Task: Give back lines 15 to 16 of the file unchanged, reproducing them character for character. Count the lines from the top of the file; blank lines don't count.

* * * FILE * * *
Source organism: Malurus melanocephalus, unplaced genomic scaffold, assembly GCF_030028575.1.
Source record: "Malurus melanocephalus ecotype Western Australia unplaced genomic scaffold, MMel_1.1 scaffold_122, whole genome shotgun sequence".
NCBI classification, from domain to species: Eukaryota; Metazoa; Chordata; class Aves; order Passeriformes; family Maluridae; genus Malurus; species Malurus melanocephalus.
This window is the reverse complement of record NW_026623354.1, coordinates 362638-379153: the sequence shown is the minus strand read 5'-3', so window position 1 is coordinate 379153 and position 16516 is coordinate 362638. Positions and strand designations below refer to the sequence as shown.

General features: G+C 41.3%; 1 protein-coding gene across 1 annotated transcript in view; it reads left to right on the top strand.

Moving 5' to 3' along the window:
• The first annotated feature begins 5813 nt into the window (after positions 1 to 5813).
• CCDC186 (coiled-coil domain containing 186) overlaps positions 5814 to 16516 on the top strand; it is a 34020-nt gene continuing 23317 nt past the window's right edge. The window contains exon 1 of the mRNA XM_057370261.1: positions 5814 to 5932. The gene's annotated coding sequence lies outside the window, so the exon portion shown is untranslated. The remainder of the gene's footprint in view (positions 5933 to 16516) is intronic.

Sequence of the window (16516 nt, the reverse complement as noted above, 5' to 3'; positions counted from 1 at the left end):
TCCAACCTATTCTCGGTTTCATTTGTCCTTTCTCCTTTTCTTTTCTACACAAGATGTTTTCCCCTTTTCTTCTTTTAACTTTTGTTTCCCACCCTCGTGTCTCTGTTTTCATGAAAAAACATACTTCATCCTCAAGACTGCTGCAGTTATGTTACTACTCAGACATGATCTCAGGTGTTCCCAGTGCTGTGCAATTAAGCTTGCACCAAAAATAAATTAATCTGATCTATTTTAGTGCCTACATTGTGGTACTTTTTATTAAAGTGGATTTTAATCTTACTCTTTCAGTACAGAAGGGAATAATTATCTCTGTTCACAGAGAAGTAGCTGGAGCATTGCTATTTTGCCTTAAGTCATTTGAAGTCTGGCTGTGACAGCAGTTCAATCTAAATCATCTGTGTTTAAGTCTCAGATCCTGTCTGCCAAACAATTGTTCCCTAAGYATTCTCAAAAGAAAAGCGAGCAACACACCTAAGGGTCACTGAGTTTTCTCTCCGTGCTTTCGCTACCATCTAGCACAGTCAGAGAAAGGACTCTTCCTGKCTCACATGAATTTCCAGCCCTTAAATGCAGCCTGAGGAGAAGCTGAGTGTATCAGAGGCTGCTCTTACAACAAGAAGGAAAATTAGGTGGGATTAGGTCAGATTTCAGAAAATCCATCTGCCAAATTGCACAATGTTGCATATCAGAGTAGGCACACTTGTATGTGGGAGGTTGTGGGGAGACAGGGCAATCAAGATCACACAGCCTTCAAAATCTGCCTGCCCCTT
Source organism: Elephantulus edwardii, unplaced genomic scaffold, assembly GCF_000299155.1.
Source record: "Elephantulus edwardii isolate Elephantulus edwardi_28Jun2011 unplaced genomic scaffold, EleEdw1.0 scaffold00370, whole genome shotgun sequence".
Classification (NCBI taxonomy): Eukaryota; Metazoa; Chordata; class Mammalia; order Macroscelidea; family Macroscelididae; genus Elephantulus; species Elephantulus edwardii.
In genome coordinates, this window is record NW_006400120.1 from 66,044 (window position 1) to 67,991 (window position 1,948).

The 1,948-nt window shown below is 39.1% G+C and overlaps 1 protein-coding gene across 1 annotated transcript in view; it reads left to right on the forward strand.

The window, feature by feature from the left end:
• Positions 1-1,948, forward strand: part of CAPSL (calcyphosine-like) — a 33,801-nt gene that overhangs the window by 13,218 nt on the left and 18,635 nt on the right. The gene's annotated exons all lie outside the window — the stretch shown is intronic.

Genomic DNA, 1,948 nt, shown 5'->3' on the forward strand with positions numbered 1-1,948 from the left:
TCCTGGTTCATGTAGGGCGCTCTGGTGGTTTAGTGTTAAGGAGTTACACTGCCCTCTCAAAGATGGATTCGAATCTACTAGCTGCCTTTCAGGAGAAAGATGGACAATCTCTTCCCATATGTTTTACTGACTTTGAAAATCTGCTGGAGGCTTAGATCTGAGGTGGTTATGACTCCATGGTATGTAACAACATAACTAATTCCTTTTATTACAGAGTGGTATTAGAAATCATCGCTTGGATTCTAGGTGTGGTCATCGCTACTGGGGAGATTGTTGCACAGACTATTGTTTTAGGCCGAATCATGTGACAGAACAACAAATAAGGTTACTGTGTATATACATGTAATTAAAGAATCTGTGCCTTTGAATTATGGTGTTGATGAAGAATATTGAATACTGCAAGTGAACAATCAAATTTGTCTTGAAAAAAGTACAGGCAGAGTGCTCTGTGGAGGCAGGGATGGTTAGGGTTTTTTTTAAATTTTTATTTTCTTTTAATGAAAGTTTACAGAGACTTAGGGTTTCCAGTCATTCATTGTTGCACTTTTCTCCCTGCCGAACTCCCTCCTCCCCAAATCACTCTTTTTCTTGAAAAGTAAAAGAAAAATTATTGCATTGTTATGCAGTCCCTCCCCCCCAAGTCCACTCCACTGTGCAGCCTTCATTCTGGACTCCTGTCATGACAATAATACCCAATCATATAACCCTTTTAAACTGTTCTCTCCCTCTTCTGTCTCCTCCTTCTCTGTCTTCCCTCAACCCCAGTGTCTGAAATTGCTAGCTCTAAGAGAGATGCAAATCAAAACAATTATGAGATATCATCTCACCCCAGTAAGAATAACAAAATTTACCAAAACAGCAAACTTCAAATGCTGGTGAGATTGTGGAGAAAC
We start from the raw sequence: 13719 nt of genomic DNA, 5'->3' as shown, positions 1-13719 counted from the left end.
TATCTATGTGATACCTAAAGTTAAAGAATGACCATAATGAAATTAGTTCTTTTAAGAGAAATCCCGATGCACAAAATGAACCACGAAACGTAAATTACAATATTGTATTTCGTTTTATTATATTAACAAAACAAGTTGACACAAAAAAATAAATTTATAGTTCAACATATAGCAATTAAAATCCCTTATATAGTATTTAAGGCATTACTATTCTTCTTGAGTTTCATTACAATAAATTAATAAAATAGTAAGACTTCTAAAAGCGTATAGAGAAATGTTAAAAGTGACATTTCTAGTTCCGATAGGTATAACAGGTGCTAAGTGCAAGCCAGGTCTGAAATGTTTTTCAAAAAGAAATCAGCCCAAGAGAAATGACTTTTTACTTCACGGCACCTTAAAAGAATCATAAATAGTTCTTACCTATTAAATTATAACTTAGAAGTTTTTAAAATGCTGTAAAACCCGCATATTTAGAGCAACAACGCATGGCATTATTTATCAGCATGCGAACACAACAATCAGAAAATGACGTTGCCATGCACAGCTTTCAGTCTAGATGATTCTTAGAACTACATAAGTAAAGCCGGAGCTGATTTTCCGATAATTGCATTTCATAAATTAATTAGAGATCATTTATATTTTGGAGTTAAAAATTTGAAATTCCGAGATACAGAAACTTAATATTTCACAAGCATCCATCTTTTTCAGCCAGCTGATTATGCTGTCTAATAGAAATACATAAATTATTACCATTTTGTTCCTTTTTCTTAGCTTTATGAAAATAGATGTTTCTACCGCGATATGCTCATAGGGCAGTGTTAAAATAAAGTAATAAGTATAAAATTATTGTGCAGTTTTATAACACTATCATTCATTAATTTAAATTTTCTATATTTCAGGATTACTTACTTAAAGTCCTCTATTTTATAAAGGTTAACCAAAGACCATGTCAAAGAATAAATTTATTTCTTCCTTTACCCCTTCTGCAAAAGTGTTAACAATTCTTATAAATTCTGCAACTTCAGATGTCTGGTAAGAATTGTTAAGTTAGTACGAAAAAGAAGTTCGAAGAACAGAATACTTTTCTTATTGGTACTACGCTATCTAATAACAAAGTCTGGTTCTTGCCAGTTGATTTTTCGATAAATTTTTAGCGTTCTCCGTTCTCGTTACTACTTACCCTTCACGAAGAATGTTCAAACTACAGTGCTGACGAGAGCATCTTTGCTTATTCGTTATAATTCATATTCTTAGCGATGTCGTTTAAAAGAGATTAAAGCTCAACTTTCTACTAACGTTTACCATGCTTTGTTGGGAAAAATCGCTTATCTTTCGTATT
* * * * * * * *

The 1,948-nt window shown below is 39.1% G+C and overlaps 1 protein-coding gene across 1 annotated transcript in view; it reads left to right on the forward strand.

The window, feature by feature from the left end: